Context. The global financial crisis and international efforts to address preferential tax regimes exposed the vulnerabilities of San Marino’s oversized financial sector servicing nonresidents. While the banking system entered a deep crisis in 2008 and continues to struggle, the nonfinancial sector has experienced a recovery underpinned by cost-competitiveness and strong corporate balance sheets. More recently, prudent fiscal policies, access to international capital markets and favorable external conditions improved the public finances and boosted confidence. As a result, the economy has been remarkably resilient throughout the pandemic and Russia’s invasion of Ukraine. Despite volatile financial conditions, the government was able to rollover the Eurobond maturing next year. However, San Marino is a microstate subject to very high volatility and financial sector vulnerabilities remain, suggesting that larger-than-usual fiscal buffers are needed.
1. The global financial crisis (GFC) and international efforts to address preferential tax regimes triggered a major crisis that ended San Marino’s banking business model. This was based on an oversized financial sector servicing nonresident. The banking crisis had major spillovers on the nonfinancial sector that were magnified by the blacklisting of San Marino as a jurisdiction with a preferential tax regime during 2010–14. The crisis lasted from 2008 to 2014 when the financial sector lost 80 percent and the nonfinancial sector lost 15 percent of the value added.
The authorities of the Republic of San Marino express their appreciation for the cooperative discussions held with Fund staff during the Article IV consultation. They broadly concur with the staff’s analysis and will continue to rely on the Fund’s recommendations to strengthen economic growth, safeguard financial stability and maintain sound public finances. The authorities welcome the staff’s recognition that their policy efforts have been instrumental to boosting long-term growth perspectives and increasing the resilience of the economy to shocks.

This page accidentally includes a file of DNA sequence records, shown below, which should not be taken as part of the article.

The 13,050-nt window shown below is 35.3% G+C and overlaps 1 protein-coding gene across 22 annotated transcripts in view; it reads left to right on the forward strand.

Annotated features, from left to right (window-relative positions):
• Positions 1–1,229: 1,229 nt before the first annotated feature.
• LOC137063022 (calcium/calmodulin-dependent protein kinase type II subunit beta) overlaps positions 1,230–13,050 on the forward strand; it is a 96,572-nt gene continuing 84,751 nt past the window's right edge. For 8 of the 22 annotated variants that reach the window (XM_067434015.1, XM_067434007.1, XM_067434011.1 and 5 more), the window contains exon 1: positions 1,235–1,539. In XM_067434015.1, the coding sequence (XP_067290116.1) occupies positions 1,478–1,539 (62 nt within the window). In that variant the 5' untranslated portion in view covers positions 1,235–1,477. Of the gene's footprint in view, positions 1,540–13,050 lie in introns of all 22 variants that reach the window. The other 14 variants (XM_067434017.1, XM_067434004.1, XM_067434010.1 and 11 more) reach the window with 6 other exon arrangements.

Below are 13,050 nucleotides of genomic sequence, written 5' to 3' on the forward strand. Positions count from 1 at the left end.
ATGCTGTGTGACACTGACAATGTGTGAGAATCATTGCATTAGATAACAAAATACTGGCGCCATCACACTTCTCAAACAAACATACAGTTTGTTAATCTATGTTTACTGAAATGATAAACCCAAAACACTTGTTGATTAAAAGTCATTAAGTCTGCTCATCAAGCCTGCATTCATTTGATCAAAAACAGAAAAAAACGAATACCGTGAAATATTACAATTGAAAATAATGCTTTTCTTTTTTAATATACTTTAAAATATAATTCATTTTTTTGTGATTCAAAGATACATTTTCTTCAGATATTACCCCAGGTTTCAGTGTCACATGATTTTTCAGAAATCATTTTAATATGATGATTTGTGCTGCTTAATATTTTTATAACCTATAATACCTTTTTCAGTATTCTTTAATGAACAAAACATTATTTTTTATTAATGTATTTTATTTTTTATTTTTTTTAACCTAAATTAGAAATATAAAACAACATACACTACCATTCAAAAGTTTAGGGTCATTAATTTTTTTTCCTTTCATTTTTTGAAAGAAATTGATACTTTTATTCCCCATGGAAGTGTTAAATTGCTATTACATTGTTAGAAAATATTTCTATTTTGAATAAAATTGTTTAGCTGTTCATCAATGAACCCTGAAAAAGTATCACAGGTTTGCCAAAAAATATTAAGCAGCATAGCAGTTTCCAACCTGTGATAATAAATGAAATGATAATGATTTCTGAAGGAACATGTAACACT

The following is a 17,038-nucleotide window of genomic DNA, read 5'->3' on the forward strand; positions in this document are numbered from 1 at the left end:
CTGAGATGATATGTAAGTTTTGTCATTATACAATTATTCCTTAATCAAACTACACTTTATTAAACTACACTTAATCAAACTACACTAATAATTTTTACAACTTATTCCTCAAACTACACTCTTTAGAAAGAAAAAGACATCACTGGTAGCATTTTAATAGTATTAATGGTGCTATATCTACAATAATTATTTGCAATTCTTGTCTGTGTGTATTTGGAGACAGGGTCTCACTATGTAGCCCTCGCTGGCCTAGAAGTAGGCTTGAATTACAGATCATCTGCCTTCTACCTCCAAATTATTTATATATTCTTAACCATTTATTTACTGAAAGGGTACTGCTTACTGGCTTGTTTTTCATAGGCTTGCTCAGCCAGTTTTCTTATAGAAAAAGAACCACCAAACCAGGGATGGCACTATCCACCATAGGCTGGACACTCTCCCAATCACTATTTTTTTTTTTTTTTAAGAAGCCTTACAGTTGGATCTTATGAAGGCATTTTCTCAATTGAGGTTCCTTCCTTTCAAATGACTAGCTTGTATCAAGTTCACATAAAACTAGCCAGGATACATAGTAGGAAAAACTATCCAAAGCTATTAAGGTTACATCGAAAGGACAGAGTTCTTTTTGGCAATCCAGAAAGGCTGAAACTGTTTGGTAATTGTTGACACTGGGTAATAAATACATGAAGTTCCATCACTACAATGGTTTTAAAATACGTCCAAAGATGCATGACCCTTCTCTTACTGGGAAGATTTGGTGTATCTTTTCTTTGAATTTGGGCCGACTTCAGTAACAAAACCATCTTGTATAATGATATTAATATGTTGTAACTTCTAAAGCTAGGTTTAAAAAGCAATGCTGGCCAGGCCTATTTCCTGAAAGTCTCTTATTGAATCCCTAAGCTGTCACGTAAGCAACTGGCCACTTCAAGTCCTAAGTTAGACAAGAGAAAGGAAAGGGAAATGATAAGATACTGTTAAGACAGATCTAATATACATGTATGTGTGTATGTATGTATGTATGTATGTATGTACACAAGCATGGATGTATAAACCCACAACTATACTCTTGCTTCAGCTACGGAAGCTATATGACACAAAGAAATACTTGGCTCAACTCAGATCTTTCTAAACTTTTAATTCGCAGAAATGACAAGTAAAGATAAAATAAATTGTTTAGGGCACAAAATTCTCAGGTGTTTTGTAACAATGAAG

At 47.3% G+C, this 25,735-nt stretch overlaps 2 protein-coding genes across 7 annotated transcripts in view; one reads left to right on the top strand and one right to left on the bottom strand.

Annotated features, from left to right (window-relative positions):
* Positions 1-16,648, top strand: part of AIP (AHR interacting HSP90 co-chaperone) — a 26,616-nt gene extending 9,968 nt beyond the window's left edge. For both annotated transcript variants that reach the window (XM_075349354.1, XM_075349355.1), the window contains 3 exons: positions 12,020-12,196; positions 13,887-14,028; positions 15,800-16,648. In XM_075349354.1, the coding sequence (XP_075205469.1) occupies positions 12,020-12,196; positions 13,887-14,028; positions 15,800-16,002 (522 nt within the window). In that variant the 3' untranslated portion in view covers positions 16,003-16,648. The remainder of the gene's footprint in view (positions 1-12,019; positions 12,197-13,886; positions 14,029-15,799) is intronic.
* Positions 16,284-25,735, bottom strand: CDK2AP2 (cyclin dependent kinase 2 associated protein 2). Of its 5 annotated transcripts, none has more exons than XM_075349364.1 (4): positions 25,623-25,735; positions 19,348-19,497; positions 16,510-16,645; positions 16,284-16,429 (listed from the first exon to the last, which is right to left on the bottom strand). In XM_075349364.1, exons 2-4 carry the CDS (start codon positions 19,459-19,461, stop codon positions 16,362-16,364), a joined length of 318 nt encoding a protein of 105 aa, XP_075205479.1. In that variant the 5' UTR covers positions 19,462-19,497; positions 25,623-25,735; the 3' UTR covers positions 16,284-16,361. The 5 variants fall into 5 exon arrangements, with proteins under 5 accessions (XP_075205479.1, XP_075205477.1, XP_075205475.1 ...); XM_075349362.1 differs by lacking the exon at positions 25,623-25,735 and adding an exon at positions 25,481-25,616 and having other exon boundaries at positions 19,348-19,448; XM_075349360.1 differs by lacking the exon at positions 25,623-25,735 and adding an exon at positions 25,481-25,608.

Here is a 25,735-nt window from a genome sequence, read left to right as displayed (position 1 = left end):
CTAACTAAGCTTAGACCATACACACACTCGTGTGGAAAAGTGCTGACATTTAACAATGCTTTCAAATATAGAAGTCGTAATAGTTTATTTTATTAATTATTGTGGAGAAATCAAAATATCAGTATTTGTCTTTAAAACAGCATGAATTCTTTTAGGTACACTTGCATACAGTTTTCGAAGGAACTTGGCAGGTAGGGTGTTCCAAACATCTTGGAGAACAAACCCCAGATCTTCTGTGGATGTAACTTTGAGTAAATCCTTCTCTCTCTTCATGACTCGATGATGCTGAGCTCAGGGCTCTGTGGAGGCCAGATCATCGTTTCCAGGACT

This paper presents the report on the financial soundness indicators (FSI) and monetary and financial statistics (MFS) technical assistance mission in San Marino. The mission reviewed and updated the bridge tables that are used to compile the FSIs for transmission to the statistics department (STA). Source data for compiling FSIs for commercial banks are adequate and generally meet the criteria established by the 2019 FSIs Guide for publication in the IMF’s FSI data portal. The mission also recommends updating the metadata accompanying the publication of revised FSIs. Because of the mission, the Central Bank of San Marino should be able to implement the new FSI Standardized Reports, FSI Institutional Coverage and FSI Metadata. The mission also reviewed the treatment of banks in liquidation in the compilation of MFS, particularly the recent case of banks in suspension of payments. A timeframe for reporting new FSI report forms and revised MFS data to STA has also been discussed and agreed on with the authorities.